Headed for the Medical Launch
By Corrie Sample
Medical launch, here I come! I arrived in Iquitos on a Thursday afternoon and the next day we boarded a public launch to take us to where the mission launch was. We spent about 30 hours just lying around in hammocks. With hammocks packed so closely together, we had to keep an eye on our things because they have a habit of disappearing in such places. On the left is Lelis, the launch nurse, Christina, the health educator, is in the middle, then me :)
This was the lovely public launch we were on for those 30 hours. Our hammocks were right at the back on the right hand side of the boat under a light and right next to where beer was sold. The only reason we had such a lousy spot was that we only got there 3 hours before the boat was supposed to leave and all the good spots were already taken. Oh well, we had it better than some.
Here you can kind of get an idea how close together the hammocks were hung. There was absolutely no room to spread out and where we were, people were constantly squeezing between Christina and I to get to the snack and beer place. Needless to say, we didnít get a whole lot of sleep that night.
This is Fredy, an Israelite* boy that we became good friends with. He was traveling with his mother and 3 older brothers. He helped us out quite a bit with hanging our hammocks and such. He was also a little monkey. He hung his hammock way above the floor so that his mom and brothers could sleep below him. He had to climb on the mound of luggage or pull himself up the rope of someone elseís hammock to get into it.
*There is a group of people in a certain religion that call themselves Israelites. There is another picture of them later and I will tell more about them in that one.
This picture is for you, Mom, just to let you know that this book is getting very well used :) Christina was very thankful that I brought it, though she wishes that I had brought more.
This is the room that I share with Christina and Lelis. My bed is the on the far right. Thankfully, at the time I took this picture, mine wasnít the messiest :) We had quite a fun little rat hunt last night (July 31). We all woke up at about 1 or 1:30 to its running around. We called Aricho (second captain) and Manuel (dentist) to hunt it down and kill it. It took about 30 minutes, but they finally got it. It was quite an entertaining experience, as Christina and Lelis were doing a little bit of screaming and such :)
The canoes here are very different from what we had in Papua New Guinea. I havenít seen hardly any that are dugouts. Most of them are made out of lumber and sealed with some sort of pitch. Some, like the one you will see in one of the following pictures, are quite large. I have seen several of these and usually they are the ownersí home. Though some are owned by specific villages and used to transport goods to a larger village. The motors they use are also very interesting. As you can see in the picture, the propeller is out quite a ways from the engine head. This makes them a lot more maneuverable. Also, the engine itself is secured in such a way as to be able to pivot in just about any direction. For example, the propeller can be moved so that it is clear in at the side of canoe instead of always being in the back.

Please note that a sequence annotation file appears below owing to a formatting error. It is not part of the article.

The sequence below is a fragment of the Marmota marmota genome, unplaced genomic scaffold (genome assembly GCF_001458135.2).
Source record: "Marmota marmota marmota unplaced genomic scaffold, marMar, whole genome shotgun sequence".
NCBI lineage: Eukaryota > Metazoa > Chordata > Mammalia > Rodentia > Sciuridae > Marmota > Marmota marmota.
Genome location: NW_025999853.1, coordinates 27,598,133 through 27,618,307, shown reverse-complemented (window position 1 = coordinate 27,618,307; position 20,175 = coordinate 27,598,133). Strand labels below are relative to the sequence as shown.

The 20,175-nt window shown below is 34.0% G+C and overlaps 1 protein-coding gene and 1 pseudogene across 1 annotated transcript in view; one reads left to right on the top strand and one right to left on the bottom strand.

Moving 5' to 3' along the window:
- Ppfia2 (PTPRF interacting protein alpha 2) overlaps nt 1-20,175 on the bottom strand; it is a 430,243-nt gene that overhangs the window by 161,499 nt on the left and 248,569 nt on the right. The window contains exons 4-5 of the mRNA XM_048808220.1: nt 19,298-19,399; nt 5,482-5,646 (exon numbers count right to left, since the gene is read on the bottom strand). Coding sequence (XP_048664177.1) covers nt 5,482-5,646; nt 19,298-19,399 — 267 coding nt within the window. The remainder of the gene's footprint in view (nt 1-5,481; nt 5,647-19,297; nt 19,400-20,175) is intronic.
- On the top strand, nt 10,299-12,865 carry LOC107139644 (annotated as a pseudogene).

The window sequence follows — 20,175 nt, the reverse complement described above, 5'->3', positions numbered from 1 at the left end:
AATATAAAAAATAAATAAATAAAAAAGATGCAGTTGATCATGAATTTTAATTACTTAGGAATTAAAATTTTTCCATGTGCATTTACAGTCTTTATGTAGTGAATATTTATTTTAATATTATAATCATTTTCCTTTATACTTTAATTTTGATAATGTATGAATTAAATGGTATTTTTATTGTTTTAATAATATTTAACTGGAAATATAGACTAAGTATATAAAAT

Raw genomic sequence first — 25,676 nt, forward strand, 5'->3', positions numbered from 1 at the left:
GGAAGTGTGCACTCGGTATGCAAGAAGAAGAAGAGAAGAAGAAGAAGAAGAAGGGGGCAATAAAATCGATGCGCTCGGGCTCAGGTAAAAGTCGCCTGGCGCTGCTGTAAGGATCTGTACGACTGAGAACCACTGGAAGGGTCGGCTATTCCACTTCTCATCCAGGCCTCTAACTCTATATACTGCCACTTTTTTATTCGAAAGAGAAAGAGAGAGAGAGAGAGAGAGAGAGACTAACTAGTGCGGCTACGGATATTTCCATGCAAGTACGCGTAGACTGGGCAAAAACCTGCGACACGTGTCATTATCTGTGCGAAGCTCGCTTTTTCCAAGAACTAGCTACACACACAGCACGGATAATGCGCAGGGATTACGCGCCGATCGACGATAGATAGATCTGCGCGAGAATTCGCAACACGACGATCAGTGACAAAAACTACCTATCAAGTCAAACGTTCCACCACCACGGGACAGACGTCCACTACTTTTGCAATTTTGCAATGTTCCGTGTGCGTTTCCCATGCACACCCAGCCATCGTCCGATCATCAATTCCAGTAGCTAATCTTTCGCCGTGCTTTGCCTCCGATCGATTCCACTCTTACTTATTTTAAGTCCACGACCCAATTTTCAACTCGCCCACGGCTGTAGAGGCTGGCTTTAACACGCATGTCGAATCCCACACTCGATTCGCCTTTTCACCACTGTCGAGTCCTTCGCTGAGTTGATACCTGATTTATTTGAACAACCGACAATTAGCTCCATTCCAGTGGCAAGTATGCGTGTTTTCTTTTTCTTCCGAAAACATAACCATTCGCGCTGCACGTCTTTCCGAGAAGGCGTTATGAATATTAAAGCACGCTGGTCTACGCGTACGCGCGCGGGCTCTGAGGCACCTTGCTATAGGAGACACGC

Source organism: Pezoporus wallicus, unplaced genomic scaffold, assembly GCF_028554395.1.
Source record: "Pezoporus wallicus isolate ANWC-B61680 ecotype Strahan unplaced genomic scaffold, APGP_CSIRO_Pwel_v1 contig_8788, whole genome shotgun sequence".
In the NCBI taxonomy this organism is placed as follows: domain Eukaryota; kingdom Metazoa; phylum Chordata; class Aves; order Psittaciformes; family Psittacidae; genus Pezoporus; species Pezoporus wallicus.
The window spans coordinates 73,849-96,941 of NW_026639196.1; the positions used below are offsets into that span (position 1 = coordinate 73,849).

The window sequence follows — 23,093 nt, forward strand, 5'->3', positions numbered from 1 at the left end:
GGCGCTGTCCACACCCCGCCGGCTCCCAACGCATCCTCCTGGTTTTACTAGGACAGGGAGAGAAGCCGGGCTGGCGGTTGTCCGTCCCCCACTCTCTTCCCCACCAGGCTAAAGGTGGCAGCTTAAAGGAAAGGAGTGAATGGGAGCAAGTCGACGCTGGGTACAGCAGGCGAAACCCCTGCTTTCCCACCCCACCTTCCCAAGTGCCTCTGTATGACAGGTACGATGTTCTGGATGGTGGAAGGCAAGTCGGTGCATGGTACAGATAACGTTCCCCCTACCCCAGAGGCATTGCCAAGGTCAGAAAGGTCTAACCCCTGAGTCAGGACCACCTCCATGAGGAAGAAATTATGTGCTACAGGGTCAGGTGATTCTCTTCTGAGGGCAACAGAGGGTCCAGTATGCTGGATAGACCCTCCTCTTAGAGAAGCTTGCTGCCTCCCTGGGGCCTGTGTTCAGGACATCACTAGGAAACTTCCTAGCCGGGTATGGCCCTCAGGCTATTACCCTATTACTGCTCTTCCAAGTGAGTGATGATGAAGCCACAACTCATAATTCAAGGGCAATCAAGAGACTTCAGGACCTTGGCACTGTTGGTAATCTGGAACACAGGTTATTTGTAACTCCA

As you can see in this picture, we have some rather large traffic as well. This is an ocean vessel that passed us on its way down river. A lot of the people from the village got in their canoes to go meet the ship even though it didnít stop. I guess sometimes the big ships will throw out clothes and stuff for the villagers, so they all go out just in case. Although they probably also liked riding the big waves it created :) Thatís my theory, anyways. We have had several big ships pass us, including one that belongs to the military. Another military medical launch also passed by. It was quite impressive. Not huge, but definitely bigger than ours.
The sunsets here can be absolutely spectacular. I like this picture because it also shows one of the many floating buildings that we have here in San Pablo. They are used for canoe docks, bathing platforms, laundry platforms, fishing, and many other activities. I donít believe people live in them, but gas and other things are stored in some of them.
This is Manuel, the dentist. He hates to have his picture taken so this one was taken on the sly. It is kind of fun trying to get good ones of people that hide when they see a camera pointed in their direction. :)
This is one of the larger boats that I have seen. It goes up and down the river transporting whoever needs to be transported. Here they are transporting a group in the Israelite religion. A lot of the of Israelites are not originally from the Amazon basin, but they move here because land is easy to get and it is a good place to keep animals and have large gardens. They do not like to have their picture taken, and when I was taking this picture I heard them fussing about it. So I put the camera away. But I had to take a picture of it because it isnít like anything I have ever seen before. The Israelites are very much into gardening and keeping animals. It you see goats, cows, or horses, they usually belong to an Israelite. They have very interesting beliefs, too. They keep the Sabbath, but I believe they also perform the sacrifices as outlined in the old testament. All of the women wear a head covering and the men never cut their hair.
Here is a closer look at what the group of Israelites is bringing with them. The whole top of the boat was covered with sheep, goats, and chickens. It was quite a sight.
sunset! They always bring to my mind
~ Corrie ~